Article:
as you feel confident that you can control the car work your way up.

imo nobody should feel this is a must do thing to be a fast driver. its a technique, the thing that will make someone fast at speed is being smooth on ALL of the cars inputs throttle, brakes and steering, and the combination and TIMING of those.

maybe I am wrong, wouldnt be the first time, but this is what works for me, and what i concentrate on in addition to focusing on looking ahead at the track as it comes to me.

everyone has different reflexes, vision, and reaction times, so we are not all created equal when it comes to racing.
drive as fast and hard as you can, but remember to keep it safe, and you will not win in a race, or be a sucsessful HPDE driver if you dont finish the sessions.
 

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I agree with Fishy on this. Left Foot Braking is not a requirement to go quickly; there are a number of people who don't. In SRF, one of the fastest guys in the country -- who came over from karts -- actually STOPPED using left foot braking because he felt it didn't work with the SRF.

My belief is that with our rear-weighted cars, the best way around the track is brake early, and as you turn in apply power to stick the rear end.

Steve
 

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My belief is that with our rear-weighted cars, the best way around the track is brake early, and as you turn in apply power to stick the rear end.

Steve
I tend to disagree here. Fastest way around the track is brake late, trail brake into the corner lift if you have to to get the car to rotate then apply throttle out of the corner.

Problem with entering the corner on throttle is the lack of front grip.


I do not understand why this wouldn't be true:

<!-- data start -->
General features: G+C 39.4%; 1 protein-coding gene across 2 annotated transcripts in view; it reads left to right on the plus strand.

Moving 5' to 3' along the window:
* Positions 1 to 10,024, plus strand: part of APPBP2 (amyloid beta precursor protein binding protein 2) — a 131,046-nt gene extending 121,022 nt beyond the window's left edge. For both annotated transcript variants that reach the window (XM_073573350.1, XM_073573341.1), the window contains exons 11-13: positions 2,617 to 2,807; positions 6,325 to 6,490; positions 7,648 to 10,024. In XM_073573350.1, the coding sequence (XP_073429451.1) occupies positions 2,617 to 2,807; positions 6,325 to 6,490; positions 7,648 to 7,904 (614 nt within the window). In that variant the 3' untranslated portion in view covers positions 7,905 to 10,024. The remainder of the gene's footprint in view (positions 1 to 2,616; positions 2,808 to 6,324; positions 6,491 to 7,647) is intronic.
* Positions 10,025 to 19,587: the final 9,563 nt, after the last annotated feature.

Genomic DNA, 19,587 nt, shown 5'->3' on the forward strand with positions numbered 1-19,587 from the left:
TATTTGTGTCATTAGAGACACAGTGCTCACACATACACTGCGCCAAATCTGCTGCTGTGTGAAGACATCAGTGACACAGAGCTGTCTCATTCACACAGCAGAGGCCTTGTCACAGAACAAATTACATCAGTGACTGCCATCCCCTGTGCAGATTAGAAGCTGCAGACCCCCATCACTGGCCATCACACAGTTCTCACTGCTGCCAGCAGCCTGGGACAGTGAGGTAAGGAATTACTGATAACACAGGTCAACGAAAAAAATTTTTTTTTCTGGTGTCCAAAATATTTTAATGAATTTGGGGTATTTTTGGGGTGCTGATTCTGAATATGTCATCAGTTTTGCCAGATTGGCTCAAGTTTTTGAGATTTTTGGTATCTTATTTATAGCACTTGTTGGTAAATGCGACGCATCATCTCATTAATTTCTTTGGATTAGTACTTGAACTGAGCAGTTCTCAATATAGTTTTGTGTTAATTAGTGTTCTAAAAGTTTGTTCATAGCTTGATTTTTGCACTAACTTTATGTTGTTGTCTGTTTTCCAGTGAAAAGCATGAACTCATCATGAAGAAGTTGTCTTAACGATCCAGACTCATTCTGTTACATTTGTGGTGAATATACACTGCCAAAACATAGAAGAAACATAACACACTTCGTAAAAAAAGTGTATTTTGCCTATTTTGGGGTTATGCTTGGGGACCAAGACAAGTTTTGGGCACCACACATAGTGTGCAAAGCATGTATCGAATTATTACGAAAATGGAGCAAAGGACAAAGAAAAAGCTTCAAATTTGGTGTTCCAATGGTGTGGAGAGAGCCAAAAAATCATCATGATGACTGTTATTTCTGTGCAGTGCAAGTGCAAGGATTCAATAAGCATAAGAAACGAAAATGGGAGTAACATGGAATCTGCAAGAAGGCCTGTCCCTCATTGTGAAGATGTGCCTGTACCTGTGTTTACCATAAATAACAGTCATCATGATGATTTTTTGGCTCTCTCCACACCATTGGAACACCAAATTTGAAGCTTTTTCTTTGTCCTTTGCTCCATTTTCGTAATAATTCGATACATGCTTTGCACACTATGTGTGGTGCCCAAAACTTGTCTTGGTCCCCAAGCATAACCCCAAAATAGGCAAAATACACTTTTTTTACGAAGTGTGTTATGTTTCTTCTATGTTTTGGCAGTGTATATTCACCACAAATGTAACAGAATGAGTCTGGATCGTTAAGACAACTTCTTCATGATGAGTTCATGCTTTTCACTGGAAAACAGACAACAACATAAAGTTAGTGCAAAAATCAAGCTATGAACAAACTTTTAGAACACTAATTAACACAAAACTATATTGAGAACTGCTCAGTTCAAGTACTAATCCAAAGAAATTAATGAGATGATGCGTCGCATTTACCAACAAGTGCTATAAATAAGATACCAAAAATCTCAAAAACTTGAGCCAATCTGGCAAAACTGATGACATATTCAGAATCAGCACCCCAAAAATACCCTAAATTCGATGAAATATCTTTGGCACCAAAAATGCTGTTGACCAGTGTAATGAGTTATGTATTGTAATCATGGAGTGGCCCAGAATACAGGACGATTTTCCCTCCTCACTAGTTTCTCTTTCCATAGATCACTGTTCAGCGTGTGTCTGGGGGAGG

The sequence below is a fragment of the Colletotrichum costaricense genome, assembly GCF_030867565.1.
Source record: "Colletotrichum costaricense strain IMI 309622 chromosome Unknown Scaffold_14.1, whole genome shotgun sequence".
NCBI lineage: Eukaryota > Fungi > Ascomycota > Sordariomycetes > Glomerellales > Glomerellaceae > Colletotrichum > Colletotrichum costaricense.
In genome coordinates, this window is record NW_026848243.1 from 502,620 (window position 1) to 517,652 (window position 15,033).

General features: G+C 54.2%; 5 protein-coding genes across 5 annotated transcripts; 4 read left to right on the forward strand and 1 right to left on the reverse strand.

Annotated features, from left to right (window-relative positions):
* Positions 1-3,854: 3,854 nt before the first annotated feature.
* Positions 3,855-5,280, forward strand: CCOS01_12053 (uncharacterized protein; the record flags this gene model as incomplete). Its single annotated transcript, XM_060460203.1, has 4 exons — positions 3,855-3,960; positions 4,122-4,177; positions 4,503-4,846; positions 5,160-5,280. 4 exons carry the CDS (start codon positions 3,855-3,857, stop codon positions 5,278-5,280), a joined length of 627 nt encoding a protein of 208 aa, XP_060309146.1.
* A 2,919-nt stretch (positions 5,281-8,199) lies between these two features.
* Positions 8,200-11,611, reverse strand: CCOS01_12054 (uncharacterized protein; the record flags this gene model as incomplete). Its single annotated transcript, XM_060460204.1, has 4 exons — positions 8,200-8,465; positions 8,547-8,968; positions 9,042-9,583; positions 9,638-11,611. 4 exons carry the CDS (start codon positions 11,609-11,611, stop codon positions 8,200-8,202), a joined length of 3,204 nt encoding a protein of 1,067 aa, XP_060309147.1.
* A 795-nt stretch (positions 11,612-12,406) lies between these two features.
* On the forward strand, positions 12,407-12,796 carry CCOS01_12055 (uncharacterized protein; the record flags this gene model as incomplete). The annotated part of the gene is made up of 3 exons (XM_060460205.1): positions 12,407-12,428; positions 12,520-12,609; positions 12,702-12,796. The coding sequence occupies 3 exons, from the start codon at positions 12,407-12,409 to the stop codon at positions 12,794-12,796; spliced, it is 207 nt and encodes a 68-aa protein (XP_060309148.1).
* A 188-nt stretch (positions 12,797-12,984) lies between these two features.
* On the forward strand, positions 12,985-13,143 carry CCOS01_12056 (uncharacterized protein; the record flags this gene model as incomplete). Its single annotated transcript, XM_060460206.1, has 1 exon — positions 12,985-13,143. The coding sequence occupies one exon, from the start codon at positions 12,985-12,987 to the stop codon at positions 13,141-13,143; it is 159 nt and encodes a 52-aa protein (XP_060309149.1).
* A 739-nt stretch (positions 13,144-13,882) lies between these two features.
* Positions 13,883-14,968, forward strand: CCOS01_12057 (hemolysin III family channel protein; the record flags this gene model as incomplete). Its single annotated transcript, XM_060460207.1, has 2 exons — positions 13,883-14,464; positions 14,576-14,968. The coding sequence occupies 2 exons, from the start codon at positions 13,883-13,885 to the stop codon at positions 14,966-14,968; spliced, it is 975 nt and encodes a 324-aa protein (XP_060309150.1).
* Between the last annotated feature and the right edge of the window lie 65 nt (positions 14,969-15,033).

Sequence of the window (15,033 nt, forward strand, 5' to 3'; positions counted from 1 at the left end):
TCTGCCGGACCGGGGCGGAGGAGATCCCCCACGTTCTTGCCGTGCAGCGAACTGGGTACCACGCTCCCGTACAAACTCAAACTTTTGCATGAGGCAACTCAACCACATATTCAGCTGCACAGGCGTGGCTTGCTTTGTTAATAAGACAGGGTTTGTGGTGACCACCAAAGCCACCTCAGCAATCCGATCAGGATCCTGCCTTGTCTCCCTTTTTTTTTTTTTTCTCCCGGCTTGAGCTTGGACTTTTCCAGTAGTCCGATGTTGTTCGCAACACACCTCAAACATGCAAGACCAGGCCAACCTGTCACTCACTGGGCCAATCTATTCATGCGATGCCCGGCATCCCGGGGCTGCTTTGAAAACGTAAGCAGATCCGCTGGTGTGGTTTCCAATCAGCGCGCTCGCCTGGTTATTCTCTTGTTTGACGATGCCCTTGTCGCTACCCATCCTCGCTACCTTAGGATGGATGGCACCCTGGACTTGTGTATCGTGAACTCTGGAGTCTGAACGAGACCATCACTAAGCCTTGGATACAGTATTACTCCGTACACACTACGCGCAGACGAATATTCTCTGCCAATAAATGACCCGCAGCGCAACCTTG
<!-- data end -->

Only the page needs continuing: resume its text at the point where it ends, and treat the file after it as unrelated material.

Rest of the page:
Full Throttle + A Bit Of Brakes = A Little Less Throttle

Not saying I'm closed minded... I just don't understand why. Guess I'm too much of a newb.

xtn
If your interested in learning left foot braking, they teach it at Driveway Austins Racing School.
 

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Problem with entering the corner on throttle is the lack of front grip.
IME, that is an indicator of carrying too much speed into the entry. And being at all in the habit of lifting to adjust your line will eventually put you in the gravel.

While there are a few exceptions here and there to that rule, they are few and far between.

Steve
 

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IME, that is an indicator of carrying too much speed into the entry. And being at all in the habit of lifting to adjust your line will eventually put you in the gravel.

While there are a few exceptions here and there to that rule, they are few and far between.

Steve
I guess we are going to have to agree to disagree on this one.. :D
 

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I tend to disagree here. Fastest way around the track is brake late, trail brake into the corner lift if you have to to get the car to rotate then apply throttle out of the corner.

Problem with entering the corner on throttle is the lack of front grip.